WHAT IS AGE-STANDARDISATION?
The occurrence of a disease may be more prevalent at certain ages, say, when you are older, than at others. As a result, if the proportion of people in that age group goes up over time, the overall prevalence will also go up even without any age group being worse off than before. Age-standardised data, therefore, adjusts data from two different time periods for the change in age structure so that they become comparable. According to the 1991 Census, 29% of the population were in the 35-79 age group (when most cases of cancer occur). By 2011, the population in this group had increased to 34%.
TOP CAUSES OF CANCER BY TYPE AND BY GENDER
* DALYs: Disablity Adjusted Life Years. It’s a measure of overall disease burden, expressed as number of years lost due to illness, disability or early death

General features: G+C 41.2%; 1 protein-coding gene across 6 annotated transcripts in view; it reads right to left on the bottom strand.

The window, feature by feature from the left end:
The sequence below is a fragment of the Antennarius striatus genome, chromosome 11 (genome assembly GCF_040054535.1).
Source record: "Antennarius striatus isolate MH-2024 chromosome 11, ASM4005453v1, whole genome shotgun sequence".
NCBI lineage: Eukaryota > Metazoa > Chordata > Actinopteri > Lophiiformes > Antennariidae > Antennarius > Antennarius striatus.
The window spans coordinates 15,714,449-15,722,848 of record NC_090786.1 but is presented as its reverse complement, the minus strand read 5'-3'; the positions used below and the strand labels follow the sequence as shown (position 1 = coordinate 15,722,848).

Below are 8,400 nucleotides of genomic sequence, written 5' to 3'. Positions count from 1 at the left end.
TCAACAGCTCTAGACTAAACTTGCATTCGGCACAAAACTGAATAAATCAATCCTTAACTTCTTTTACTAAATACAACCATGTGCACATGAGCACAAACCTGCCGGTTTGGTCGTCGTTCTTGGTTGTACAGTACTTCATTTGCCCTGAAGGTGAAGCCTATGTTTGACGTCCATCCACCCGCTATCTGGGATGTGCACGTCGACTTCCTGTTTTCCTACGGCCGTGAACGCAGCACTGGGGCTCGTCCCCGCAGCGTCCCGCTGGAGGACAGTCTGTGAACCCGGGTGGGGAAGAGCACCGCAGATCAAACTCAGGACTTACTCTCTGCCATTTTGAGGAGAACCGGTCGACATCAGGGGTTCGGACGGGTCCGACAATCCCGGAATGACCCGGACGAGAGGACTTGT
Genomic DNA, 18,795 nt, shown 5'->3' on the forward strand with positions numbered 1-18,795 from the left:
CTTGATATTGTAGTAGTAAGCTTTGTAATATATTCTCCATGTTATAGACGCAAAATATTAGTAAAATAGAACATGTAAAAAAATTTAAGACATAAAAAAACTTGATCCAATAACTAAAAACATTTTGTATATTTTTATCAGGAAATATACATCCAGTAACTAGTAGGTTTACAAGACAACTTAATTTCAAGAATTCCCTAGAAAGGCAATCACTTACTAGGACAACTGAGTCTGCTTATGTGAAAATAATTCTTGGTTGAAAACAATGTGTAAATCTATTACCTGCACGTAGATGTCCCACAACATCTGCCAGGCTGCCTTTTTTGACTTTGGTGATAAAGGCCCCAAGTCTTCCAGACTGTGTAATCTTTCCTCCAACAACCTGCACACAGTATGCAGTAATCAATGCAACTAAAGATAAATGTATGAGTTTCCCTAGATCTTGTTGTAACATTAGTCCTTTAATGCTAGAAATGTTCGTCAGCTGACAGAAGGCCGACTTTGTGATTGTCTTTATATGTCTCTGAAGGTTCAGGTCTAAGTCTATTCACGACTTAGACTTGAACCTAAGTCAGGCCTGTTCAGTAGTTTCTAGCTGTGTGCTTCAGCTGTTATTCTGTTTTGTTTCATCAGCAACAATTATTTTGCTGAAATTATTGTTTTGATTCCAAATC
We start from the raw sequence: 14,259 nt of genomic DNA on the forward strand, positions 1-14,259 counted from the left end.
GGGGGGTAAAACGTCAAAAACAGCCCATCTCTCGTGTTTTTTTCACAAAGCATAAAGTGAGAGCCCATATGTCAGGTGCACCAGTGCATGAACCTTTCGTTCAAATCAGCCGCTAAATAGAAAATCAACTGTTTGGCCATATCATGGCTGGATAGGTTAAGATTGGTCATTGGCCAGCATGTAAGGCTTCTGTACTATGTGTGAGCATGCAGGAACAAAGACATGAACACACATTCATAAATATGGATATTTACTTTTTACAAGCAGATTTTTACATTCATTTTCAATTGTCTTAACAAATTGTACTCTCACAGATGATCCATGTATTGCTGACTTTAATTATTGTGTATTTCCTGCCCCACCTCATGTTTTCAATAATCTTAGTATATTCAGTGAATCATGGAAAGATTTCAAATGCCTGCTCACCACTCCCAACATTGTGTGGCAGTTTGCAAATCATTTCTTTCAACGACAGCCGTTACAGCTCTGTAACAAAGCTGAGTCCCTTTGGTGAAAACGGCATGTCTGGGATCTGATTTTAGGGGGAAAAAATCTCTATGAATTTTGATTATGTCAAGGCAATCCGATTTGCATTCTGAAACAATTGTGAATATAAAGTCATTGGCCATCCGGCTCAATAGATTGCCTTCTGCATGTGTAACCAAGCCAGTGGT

FASTEST GROWING CANCER
The study looked at 28 types of cancer and found that liver cancer was the fastest growing. The number of cases grew 206% over 26 years. But after age-standardisation, it grew by 51%. Cases of stomach cancer actually dropped by a third after age-standardisation. Incidence of 12 types of cancer dropped over the period, if you look at the age-standardised data.